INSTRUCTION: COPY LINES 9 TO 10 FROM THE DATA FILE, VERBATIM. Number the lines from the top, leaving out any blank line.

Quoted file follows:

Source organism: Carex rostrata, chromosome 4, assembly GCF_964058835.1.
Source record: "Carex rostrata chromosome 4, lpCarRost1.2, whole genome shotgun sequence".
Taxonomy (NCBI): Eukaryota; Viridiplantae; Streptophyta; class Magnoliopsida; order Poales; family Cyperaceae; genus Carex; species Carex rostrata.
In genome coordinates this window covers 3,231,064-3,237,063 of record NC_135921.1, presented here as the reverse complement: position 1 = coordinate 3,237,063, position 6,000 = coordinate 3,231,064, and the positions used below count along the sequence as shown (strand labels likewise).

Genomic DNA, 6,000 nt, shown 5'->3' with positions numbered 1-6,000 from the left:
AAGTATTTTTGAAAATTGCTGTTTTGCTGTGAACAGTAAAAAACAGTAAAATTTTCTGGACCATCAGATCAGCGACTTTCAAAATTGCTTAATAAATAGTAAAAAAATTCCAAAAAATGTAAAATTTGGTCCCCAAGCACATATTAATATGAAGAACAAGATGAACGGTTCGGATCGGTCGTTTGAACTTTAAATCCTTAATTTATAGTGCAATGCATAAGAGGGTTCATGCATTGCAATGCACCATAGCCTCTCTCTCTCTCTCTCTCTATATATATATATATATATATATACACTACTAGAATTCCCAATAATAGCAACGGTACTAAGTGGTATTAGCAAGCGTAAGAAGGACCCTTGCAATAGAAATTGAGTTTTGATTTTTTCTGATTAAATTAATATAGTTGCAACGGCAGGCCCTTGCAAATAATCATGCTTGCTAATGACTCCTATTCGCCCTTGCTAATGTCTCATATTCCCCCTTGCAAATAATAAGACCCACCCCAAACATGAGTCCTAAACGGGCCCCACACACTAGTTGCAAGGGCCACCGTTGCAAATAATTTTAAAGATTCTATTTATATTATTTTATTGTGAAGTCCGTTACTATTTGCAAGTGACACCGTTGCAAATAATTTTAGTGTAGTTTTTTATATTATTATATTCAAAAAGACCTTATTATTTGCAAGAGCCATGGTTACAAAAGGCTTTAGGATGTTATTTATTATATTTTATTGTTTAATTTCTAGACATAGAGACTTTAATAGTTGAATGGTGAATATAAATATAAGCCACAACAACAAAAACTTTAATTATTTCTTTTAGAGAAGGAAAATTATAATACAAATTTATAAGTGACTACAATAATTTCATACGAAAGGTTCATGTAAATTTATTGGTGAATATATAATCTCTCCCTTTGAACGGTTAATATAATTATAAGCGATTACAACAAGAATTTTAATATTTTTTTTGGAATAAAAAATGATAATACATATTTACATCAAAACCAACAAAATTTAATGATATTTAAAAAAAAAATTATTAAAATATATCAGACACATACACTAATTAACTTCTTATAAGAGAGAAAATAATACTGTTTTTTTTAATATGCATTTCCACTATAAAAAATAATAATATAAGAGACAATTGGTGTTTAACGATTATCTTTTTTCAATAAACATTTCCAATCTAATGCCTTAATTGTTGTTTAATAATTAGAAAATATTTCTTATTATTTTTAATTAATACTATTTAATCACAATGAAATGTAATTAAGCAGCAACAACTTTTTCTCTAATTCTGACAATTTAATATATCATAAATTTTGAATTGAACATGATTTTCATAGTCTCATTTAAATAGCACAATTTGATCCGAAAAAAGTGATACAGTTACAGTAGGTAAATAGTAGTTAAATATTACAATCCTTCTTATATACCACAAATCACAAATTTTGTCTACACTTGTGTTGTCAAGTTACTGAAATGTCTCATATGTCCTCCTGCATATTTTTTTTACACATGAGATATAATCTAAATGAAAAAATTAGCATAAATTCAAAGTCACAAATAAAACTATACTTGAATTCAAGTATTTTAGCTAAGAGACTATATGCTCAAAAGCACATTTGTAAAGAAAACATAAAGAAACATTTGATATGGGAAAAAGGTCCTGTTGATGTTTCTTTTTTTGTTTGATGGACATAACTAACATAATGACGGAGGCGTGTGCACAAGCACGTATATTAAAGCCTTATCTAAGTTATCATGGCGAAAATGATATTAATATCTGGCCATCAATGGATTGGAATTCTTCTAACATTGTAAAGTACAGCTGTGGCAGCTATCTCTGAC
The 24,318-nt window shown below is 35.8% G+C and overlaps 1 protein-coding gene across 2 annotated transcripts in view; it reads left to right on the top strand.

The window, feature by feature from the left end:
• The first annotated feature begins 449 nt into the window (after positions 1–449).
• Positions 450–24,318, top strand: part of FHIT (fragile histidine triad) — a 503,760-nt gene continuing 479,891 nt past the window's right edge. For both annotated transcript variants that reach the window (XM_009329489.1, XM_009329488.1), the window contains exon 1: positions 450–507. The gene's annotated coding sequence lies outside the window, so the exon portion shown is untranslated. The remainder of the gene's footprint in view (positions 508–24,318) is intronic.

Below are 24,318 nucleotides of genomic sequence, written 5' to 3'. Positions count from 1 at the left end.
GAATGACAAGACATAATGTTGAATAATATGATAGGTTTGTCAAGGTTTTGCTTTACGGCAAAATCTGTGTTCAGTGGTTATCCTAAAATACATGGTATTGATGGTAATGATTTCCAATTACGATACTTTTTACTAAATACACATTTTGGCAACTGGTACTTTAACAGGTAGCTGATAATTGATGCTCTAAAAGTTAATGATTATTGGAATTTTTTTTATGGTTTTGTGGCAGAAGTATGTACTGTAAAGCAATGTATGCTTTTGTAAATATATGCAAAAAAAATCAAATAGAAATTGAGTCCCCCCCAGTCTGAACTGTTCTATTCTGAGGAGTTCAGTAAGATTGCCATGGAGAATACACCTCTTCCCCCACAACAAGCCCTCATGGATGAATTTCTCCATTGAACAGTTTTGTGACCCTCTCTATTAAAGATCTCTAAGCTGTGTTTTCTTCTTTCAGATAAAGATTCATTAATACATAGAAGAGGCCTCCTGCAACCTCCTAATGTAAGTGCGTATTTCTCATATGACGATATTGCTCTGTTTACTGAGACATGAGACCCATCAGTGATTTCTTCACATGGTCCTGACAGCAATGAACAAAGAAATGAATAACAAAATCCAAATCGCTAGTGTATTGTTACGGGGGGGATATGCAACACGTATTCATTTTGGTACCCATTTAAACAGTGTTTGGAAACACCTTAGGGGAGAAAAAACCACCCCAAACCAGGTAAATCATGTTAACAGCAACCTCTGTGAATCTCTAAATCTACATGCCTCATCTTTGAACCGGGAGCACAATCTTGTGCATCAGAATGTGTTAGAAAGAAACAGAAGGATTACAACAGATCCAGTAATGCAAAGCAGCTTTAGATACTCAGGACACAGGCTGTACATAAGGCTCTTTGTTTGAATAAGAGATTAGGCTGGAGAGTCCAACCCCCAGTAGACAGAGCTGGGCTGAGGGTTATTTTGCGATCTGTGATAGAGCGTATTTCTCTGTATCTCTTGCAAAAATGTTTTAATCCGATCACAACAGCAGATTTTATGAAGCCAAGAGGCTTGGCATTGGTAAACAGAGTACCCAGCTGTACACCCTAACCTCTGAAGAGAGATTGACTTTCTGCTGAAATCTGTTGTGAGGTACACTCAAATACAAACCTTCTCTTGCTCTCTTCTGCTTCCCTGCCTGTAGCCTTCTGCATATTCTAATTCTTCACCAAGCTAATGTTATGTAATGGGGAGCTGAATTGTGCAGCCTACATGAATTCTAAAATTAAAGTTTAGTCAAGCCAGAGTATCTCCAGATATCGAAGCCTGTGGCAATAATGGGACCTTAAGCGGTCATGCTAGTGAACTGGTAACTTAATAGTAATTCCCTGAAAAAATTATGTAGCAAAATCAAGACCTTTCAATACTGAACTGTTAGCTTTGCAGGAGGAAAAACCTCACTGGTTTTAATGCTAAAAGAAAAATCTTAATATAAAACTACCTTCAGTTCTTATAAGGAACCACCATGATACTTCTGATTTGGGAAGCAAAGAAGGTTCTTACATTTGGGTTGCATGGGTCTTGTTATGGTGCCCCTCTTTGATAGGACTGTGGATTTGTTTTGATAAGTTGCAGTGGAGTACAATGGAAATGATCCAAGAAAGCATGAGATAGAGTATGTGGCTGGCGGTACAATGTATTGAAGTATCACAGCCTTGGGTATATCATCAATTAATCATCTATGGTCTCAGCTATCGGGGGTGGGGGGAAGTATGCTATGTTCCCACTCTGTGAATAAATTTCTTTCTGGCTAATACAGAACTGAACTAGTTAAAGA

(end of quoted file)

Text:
• The first annotated feature begins 449 nt into the window (after positions 1–449).
• Positions 450–24,318, top strand: part of FHIT (fragile histidine triad) — a 503,760-nt gene continuing 479,891 nt past the window's right edge. For both annotated transcript variants that reach the window (XM_009329489.1, XM_009329488.1), the window contains exon 1: positions 450–507. The gene's annotated coding sequence lies outside the window, so the exon portion shown is untranslated. The remainder of the gene's footprint in view (positions 508–24,318) is intronic.